On February 18, Washington announced sanctions on the ship laying Nord Stream 2 and its owner. They amount to little and will not placate pipeline opponents. However, a better gas transit contract for Ukraine could provide a way to move past U.S. pipeline sanctions.
When, or if, completed, Nord Stream 2 will bring up to 55 billion cubic meters of gas per year from Russia under the Baltic Sea to Germany (in 2019, Germany consumed 95 billion cubic meters of gas). Its 1,200 kilometers are 94% complete. Of course, it needs to be 100% to work.
A geopolitical or a commercial project?
Americans and many Europeans outside of Germany see Nord Stream 2 as a geopolitical project. A purely commercial venture would have updated existing pipelines that transit Ukraine, Belarus and Poland — at a fraction of the cost of a new undersea pipe. Moreover, Nord Stream 2 will not bring new gas; it will simply divert gas from those other pipelines.
Moscow engaged in this expensive undertaking to circumvent Ukraine and deny gas transit revenues to Kyiv. That is part of a multi-vector Russian effort to weaken its western neighbor.
Given the Kremlin’s egregious misbehavior — the conflict in Donbas, killings and attempted killings of regime opponents, and cyber and disinformation campaigns — Nord Stream 2 offers a big target for U.S. sanctions. Congress has happily obliged, authorizing sanctions against entities that take part in construction of, provide services for, or certify the pipeline.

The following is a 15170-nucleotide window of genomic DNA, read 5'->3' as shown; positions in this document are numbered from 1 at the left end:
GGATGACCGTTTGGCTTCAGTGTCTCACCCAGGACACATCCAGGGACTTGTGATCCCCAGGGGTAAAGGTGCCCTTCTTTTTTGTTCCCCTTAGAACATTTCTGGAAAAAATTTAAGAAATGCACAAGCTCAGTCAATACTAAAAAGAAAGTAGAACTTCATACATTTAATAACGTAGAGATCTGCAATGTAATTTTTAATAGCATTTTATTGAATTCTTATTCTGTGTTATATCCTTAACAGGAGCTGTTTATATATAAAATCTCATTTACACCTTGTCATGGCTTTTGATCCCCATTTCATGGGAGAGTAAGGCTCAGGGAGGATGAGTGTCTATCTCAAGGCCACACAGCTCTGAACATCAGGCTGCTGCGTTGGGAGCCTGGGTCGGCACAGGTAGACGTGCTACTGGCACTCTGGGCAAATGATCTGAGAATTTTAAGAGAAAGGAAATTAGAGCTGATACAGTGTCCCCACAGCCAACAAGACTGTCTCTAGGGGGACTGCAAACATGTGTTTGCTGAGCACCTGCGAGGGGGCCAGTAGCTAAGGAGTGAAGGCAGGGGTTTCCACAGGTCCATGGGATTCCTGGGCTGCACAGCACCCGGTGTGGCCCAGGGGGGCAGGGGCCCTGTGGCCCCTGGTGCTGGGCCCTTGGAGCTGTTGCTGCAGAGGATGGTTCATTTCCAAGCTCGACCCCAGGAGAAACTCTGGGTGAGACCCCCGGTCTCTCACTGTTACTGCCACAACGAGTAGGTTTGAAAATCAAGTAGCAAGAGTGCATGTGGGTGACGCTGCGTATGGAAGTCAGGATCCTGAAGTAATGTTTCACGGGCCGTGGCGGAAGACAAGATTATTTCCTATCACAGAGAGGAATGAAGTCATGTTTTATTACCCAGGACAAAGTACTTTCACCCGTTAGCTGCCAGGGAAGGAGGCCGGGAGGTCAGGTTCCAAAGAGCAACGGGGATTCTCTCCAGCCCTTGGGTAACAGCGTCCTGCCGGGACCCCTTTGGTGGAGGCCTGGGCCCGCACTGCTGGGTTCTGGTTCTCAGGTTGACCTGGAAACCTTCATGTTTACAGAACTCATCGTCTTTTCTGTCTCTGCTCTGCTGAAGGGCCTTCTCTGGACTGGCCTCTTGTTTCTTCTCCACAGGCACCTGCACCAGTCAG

In a February 17 letter, a bipartisan group of congressional representatives expressed their readiness to work with the executive branch “to counter Russian malign influence, including by ensuring Nord Stream 2 is never completed.” They will not regard the administration’s new sanctions as enough and will press for more.
Germany’s dilemma: finish the pipeline while avoiding sanctions
Berlin, hoping to finish the pipeline, seeks to persuade Washington that it will ensure that a regulatory mechanism will act to constrain any Russian market manipulation attempts; provide support to build terminals that could receive American liquified natural gas; and agree that certain Russian actions could trigger a halt to gas imports via Nord Stream 2.
These proposals will not suffice for pipeline opponents. A regulatory mechanism makes sense, but who knows now how it will work in practice? Liquified natural gas (LNG) terminals will not overcome the price advantage that gas shipped by pipeline enjoys. And Americans and Germans could well differ over what Russian actions should justify turning off the gas flow.